By: Helena Schwenk, Principal Analyst, MWD Advisors
Published: 11th June 2013
This work is licensed under a Creative Commons License
Last week Salesforce.com raided its piggy bank by announcing not one but two acquisitions. It started the week with news of its impending $2.5 billion purchase of marketing software vendor ExactTarget and then soon after it announced the purchase of BI and analytics startup EdgeSpring for an undisclosed amount. So what’s behind both Salesforce acquisitions? And equally, are they related in some way?
At $2.5 billion ExactTarget is Salesforce’s largest acquisition to date, further underlining the company’s commitment to servicing the needs of the CMO and marketing organisation. It will also complement its previous two acquisitions of Buddy Media and Radian6 and help flesh out the company’s Marketing Cloud offering by providing marketing automation as well as email, social and mobile digital campaign capabilities. It’s clear the company has big plans for its Marketing Cloud having previously stated it wants it to become a $1 billion revenue line for company. With its revenues currently around $100 million that’s an aggressive target – and considering it has shelled out roughly a 8x multiple for ExactTarget (whose reported 2012 revenues were around the $290 million mark) it will obviously need to move quickly to integrate the company and leverage its size and scale to facilitate ExactTarget’s contribution to meeting this target.
While the sum paid for ExactTarget maybe a surprise, the fact that Salesforce has picked up a marketing software vendor is perhaps less so. The company needed to flesh out it offering particularly around marketing automation and email campaigning if it was going to credibly sell to the CMO – and this is where ExactTarget fitted the bill. Not only that, the company was already a partner of Salesforce and the two companies shared a number of ExactTarget’s 6000 customers. But this acquisition also has a competitive flavour to it since Salesforce isn’t the only vendor vying for the budget of the CMOs: other IT vendors, including Oracle – who incidentally recently snapped up marketing automation vendor Eloqua for $871 million – and Adobe are both building out Marketing Cloud offerings of their own. Similarly other information management vendors such as Teradata and IBM have picked up digital marketing acquisitions, with Teradata acquiring Aprimo and eCircle and IBM buying Unica and Coremetrics.
While Salesforce’s Marketing Cloud has always had a social theme, both Buddy Media and Radian 6 for example support social media marketing capabilities – Buddy Media on the advertisement and publishing side and Radian 6 (as we have written previously about here) on the social listening, measurement and engagement side. ExactTarget brings a deeper email marketing flavour to its offering, something that no doubt was a major draw for Salesforce. As we recently wrote about here, email marketing often gets overlooked in favour of newer (and dare we say it sexier) marketing communication channels such as social and mobile, but it still remains a core discipline in any marketer’s armour. By acquiring ExactTarget Salesforce can build out its marketing platform to more fully support social channels, alongside and integrated with e-mail, text, mobile and the web. The challenge as always is to manage the integration all of these different software components into one marketing platform as quickly and as efficiently as possible while continuing to drive growth for the company.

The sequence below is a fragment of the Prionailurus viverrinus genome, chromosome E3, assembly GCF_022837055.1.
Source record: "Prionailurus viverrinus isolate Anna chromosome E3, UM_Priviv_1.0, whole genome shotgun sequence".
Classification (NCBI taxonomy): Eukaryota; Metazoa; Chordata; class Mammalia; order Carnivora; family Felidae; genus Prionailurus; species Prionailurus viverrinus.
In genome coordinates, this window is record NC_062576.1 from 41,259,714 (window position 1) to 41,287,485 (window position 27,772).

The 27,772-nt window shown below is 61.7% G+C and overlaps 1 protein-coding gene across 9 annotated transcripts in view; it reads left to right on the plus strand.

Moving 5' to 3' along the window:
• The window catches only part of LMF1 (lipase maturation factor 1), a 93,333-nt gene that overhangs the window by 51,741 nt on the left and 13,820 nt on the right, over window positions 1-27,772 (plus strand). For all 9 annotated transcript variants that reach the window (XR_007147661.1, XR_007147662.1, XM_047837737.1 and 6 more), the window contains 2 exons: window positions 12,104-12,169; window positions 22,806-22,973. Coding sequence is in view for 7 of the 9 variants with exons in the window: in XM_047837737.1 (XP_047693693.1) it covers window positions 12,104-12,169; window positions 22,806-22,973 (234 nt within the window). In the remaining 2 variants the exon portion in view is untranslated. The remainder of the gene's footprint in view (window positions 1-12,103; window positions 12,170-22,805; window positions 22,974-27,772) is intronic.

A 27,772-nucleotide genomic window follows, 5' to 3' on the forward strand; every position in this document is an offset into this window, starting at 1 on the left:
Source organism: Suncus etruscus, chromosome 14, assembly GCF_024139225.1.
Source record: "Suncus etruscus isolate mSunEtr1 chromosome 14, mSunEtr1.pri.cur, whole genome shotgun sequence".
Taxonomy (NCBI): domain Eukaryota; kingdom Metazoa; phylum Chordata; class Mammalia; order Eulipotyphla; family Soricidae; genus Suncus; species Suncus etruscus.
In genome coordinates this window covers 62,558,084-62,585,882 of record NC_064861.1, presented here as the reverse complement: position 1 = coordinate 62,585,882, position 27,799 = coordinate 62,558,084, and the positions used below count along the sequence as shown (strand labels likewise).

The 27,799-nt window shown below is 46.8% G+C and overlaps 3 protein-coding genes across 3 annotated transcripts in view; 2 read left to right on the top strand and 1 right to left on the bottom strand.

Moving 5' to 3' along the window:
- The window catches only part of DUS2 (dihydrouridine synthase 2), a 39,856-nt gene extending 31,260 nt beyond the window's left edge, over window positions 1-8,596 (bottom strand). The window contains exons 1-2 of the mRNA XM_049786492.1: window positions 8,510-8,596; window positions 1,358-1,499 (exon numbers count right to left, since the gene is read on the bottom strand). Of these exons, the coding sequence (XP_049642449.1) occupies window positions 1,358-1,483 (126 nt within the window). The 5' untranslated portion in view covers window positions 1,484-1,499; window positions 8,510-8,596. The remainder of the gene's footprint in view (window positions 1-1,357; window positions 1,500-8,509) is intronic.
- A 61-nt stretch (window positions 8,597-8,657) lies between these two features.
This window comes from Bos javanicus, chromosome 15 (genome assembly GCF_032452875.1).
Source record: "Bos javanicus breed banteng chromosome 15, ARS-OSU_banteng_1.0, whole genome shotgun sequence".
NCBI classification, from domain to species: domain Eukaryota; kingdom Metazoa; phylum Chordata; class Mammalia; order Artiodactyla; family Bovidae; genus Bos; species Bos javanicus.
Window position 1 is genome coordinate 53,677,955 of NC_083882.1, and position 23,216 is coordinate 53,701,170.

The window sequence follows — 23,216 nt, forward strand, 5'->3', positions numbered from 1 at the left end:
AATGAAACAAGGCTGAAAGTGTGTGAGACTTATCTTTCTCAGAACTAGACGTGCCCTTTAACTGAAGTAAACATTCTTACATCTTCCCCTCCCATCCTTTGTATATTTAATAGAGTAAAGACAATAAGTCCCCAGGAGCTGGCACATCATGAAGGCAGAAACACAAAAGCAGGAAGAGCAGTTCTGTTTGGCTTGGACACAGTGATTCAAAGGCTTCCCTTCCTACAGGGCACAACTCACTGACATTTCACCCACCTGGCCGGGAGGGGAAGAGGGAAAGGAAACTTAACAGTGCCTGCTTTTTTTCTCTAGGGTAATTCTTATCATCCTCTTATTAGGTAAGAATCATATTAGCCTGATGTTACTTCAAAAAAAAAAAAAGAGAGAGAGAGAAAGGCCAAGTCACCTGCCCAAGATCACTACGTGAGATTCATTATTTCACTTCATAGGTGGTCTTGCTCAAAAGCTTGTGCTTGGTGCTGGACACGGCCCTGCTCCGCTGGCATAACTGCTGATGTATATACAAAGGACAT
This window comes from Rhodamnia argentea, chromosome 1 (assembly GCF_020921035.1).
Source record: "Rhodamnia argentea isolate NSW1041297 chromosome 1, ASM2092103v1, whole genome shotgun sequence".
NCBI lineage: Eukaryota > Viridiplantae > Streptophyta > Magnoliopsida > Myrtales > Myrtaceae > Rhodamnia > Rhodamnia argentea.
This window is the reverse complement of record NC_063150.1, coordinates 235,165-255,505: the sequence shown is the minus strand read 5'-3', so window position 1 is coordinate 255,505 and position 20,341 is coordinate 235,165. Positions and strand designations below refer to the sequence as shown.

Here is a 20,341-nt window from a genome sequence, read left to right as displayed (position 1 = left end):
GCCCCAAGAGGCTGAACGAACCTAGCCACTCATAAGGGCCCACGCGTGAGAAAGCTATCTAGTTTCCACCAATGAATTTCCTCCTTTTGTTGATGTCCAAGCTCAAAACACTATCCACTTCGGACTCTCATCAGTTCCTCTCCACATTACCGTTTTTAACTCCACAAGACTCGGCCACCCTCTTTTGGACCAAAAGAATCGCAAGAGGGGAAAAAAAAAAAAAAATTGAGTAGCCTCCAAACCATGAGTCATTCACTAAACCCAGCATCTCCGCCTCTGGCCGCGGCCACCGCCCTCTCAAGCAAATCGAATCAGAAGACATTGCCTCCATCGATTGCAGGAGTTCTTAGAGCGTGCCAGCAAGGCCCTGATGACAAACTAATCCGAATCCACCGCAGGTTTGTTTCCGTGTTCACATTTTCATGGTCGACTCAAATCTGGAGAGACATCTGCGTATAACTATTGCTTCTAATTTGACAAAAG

Although ExactTarget is very much a marketing-orientated acquisition, EdgeSpring on the other hand brings Salesforce an analytics platform with a more cross-purpose flavour in mind. In particular its platform includes a data store called EdgeMart and a dynamic visualisation engine called Lens Framework that help users build analytic applications and allows business managers and operational workers to make sense of their semi-structured and structured data. The company has recently emerged from stealth mode and has previously raised $11m in Series A venture funding from Kleiner Perkins Caufield & Byers and Lightspeed Ventures.
Salesforce’s cloud platform on the other hand has never really been built with analytics in mind; in fact, its existing BI and analytic capabilities are best described as basic, with many companies choosing to rely on third-party partners such as Birst to extract, integrate and report on Salesforce data. EdgeSpring therefore provides Salesforce the potential to develop and embed a more robust analytics offering across its entire portfolio that takes into account a range of structured and semi-structured data sources. The pressure to manage and exploit all forms of data is only likely to get more intense over the coming years as organisations recognise its value in becoming more competitive – that’s why building out and enhancing Salesforce’s analytics story is, we believe, a good move for the company.
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